Apple recently updated its Made for iPhone (MFi) licensing guidelines for case manufacturers, requiring all future cases designed for the iPhone to protect the device from falls up to one meter on hard surfaces.
As described by sources that spoke to 9to5Mac, to comply with Apple’s new guidelines, case manufacturers will need to ensure that a 1 meter (or 3.2 foot) drop from any orientation will not cause any damage to the phone, on its front, back, or sides.
Cases are also required to protect the iPhone’s glass screen when laying face down on a surface, with a lip that offers a buffer of at least 1mm between the glass display and the surface or a case that covers the display entirely. Apple’s own iPhone 6 and 6 Plus cases are compliant with these requirements, providing both drop protection and a ridge around the edges of the device to protect the display.
Apple has also updated its guidelines with several environmentally hazardous materials that are no longer able to be used in the construction of iPhone cases, including formaldehyde (used in paints and adhesives), phthalates (plasticizer used for increased flexibility), perfluorooctane sulfonate (fluorosurfactant), perfluorooctanoic acid (fluorosurfactant), polybrominated diphenyl ethers (a flame retardant), and polybrominated biphenyls (a flame retardant). Many of these substances are already restricted in both the United States and in Europe.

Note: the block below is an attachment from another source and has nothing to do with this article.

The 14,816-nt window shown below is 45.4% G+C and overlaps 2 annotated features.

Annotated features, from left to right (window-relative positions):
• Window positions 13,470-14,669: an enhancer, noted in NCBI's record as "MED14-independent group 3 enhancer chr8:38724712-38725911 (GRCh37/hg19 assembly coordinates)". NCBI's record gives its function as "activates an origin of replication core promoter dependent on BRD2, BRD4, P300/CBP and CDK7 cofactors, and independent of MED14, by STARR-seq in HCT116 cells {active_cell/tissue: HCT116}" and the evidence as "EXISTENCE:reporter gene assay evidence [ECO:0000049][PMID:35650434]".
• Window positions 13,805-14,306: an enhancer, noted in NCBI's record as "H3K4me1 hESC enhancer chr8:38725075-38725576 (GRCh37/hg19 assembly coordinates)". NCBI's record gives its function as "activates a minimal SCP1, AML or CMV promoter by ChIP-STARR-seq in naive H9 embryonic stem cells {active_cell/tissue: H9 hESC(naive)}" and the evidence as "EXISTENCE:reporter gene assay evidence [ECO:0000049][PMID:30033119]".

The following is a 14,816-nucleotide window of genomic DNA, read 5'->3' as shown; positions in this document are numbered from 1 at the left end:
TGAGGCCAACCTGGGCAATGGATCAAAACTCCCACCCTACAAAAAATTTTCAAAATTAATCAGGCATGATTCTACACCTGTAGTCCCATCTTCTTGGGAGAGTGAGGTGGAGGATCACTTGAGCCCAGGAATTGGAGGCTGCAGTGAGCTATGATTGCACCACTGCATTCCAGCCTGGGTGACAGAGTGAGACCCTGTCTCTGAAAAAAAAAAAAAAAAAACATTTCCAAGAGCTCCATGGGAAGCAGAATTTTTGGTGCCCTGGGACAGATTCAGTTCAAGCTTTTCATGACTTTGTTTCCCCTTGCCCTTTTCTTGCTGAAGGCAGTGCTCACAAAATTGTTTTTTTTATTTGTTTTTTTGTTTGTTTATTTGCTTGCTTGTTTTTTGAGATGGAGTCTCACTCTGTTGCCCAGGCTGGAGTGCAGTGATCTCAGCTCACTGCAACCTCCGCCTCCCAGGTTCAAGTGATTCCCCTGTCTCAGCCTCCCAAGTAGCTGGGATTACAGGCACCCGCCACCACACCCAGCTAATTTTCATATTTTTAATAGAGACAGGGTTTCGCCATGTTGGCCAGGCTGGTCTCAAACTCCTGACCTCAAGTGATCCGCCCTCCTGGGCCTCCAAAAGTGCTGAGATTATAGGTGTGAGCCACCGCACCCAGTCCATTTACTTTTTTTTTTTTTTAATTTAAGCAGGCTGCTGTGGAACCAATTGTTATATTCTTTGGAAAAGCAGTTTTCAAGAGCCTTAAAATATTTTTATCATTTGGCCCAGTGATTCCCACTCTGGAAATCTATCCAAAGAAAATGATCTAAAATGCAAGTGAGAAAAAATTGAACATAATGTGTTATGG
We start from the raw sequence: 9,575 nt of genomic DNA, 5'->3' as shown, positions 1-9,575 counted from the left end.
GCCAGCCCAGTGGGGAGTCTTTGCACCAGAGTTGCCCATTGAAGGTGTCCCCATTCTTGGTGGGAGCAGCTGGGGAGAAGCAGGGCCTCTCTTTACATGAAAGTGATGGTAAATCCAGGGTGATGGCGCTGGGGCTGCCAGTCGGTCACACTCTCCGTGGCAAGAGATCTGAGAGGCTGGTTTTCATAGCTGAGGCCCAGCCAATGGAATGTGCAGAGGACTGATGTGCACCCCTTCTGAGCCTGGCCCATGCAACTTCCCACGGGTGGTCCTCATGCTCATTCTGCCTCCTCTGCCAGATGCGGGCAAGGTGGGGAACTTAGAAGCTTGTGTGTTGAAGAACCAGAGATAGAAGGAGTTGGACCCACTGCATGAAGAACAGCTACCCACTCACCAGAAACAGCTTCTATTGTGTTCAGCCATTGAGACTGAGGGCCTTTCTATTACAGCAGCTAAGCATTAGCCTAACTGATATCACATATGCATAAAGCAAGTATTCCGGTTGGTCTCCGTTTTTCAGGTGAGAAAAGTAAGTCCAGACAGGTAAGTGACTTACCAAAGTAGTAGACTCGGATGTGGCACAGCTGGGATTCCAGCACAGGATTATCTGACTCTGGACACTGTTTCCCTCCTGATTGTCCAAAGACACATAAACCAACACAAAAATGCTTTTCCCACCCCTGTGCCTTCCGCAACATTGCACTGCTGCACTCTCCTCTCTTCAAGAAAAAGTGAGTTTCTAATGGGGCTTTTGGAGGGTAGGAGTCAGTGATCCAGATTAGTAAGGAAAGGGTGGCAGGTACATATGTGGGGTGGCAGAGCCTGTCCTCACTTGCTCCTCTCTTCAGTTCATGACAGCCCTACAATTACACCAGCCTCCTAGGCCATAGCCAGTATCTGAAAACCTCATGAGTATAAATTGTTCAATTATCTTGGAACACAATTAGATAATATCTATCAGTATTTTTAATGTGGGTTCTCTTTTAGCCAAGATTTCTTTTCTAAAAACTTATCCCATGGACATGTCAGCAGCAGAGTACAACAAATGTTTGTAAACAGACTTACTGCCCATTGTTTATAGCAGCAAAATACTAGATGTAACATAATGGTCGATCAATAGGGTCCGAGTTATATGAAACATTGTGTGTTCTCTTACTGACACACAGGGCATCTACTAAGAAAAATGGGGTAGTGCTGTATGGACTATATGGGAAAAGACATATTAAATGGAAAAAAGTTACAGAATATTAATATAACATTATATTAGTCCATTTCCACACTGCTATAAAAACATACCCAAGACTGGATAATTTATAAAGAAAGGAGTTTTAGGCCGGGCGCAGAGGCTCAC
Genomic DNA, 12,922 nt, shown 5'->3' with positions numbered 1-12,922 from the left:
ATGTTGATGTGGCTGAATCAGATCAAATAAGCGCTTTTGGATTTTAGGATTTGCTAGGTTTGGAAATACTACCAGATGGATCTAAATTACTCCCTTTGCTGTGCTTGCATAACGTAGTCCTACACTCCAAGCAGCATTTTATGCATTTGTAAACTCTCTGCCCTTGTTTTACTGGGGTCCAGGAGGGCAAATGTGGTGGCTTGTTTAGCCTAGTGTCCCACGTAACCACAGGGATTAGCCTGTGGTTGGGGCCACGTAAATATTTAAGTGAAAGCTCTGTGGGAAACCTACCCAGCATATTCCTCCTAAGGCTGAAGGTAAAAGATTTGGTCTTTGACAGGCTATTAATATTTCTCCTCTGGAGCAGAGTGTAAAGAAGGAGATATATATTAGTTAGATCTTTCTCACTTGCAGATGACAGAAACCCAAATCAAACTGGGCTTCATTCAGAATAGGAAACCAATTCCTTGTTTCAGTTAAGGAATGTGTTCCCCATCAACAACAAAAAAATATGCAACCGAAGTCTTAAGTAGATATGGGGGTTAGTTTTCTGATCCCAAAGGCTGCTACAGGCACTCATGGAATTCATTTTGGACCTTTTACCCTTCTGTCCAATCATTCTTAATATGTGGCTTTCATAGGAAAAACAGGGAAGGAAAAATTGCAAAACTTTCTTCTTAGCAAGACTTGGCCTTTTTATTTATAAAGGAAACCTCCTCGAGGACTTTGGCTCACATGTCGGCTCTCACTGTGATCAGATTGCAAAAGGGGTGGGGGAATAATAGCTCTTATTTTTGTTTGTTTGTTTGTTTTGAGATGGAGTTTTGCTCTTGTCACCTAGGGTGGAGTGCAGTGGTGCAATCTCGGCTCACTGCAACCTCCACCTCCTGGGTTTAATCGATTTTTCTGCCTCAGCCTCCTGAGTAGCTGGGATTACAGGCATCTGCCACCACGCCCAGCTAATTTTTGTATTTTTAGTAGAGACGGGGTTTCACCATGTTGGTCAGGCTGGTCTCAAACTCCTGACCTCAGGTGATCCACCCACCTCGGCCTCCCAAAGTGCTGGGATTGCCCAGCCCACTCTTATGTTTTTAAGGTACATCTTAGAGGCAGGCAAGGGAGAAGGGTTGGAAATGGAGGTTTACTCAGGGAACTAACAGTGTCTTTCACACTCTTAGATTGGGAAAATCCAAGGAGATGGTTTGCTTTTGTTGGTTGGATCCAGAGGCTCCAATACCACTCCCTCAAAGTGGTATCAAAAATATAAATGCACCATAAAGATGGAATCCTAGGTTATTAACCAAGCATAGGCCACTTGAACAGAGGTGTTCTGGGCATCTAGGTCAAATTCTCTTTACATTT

Apple’s MFi licensing program requires manufacturers that create iPhone and iPad accessories to comply with a strict set of guidelines to achieve certification that ensures the accessory meets Apple’s performance standards.
The MFi program enables third-party manufacturers to use of Apple technology like the headphone jack, the Lightning connector, and more, and compliance allows manufacturers to use the “Made for iPhone” logo on their packaging, which ensures consumers that accessories work properly with the iPhone and iPad.